First, you will need to read the original game’s manual. I recommend reading it from cover to cover, as this article will cover many of the most important details. It is also a good idea to look at the latest versions of the D&D 3.5 rules at http://www.wizards.com/en/resources/dnd/documents/treat/dndtreat/dndtreatrules_02142012.txt
Secondly, do some research about the environment of the place you want to play. For the D&D 3.5 environment, that means looking up the actual maps for the places where characters will be, including a couple of websites such as this one by “Lord Tarn”. I find these sites to be better than most books, because by looking them up yourself, you can find out quite a bit more about the place than from some articles and magazines.
This next step is a bit more important, and may take some doing. There are quite a few different types of magic that could or could not work in your area. You need to find out what the spells do, if any, and what the weaknesses of those spells are. These will determine how to write the spells up in your map.
Also, there are a lot of spell lists, so you might want to search there first.
The third, or least important, step is to go to the DMG in D&D 3.5 and read all of the descriptions of the spells you want. Make sure to read the spell descriptions, or at least enough to make out the general wordings of each one, so that you know that those terms mean what they say.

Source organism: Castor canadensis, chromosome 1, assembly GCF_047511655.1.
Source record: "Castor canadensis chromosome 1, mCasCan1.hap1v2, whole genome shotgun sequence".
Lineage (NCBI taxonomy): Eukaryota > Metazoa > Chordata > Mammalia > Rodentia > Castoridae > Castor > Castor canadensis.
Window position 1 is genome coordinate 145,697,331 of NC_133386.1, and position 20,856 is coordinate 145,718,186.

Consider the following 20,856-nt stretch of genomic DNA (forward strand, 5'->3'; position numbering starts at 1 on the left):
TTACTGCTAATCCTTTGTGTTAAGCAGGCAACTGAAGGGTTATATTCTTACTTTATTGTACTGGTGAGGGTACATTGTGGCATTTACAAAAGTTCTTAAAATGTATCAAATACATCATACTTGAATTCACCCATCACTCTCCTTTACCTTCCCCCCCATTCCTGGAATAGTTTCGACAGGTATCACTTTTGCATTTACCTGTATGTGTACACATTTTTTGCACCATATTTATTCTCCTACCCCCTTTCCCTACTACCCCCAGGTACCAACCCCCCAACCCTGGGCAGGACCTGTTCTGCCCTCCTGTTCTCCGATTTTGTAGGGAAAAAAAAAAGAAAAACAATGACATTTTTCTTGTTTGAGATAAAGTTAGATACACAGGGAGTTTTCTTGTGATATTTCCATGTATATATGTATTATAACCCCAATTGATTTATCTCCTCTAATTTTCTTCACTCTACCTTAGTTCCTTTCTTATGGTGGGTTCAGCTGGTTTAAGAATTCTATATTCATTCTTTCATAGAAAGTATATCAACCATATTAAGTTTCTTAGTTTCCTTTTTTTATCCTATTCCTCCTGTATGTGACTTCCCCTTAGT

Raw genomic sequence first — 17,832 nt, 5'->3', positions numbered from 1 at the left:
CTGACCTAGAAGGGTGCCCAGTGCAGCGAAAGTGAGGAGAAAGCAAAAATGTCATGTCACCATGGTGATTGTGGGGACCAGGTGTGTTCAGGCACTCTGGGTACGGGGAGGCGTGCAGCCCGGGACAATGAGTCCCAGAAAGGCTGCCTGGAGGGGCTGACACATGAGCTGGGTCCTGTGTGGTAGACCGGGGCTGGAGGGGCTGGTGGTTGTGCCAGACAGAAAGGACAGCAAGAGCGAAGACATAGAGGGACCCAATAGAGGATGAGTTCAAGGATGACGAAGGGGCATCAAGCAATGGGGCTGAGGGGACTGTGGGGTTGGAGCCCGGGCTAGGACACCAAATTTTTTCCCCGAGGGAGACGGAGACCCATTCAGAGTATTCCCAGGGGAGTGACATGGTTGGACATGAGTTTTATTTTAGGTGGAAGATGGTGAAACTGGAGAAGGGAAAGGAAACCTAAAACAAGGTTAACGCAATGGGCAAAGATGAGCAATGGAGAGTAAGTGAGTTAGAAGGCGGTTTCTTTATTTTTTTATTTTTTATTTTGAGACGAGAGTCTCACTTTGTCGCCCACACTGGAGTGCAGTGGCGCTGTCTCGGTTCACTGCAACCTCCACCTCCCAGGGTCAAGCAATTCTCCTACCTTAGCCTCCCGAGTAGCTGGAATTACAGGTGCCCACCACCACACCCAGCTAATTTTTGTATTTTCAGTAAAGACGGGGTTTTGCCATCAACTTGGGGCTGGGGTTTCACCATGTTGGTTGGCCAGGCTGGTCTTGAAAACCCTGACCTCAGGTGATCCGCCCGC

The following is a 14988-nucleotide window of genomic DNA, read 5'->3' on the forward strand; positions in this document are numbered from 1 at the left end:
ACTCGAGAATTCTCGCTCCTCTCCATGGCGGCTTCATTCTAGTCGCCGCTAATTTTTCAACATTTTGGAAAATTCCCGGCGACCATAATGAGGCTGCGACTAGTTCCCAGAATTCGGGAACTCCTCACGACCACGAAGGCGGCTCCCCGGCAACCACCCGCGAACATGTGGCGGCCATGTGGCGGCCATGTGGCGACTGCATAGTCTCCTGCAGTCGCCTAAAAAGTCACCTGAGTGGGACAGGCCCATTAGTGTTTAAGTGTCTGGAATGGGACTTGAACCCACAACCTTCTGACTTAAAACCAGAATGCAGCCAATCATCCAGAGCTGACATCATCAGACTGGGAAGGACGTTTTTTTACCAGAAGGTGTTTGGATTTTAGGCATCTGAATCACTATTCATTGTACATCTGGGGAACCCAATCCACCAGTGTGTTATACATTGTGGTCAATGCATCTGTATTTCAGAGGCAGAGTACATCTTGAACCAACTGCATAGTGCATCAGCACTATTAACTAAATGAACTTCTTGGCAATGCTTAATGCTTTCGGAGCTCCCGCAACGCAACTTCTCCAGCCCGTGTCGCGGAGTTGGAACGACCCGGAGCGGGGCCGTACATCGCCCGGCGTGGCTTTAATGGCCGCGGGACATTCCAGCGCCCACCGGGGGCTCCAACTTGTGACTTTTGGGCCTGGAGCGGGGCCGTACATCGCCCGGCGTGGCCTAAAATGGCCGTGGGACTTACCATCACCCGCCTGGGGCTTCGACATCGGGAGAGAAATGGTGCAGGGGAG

Once you have all of the information, it is important to see what weaknesses each spell has. In 4th edition, weakness was a special “flag” that was used in place of spell resistance or spell evasion. It indicated that the spells you cast were not suitable for certain characters, and they could only use those spells against the character. It would not give the character resistance or evasion. But it gave the character some abilities in comparison. There were many kinds of difficulty scores assigned to each spell, such as the DC of the spell, the effect it had on the target, and so on. This was how you could make an indication of what your character would have to do to hit that particular spell—in addition to his or her natural dexterity and strength scores, it would give a bonus
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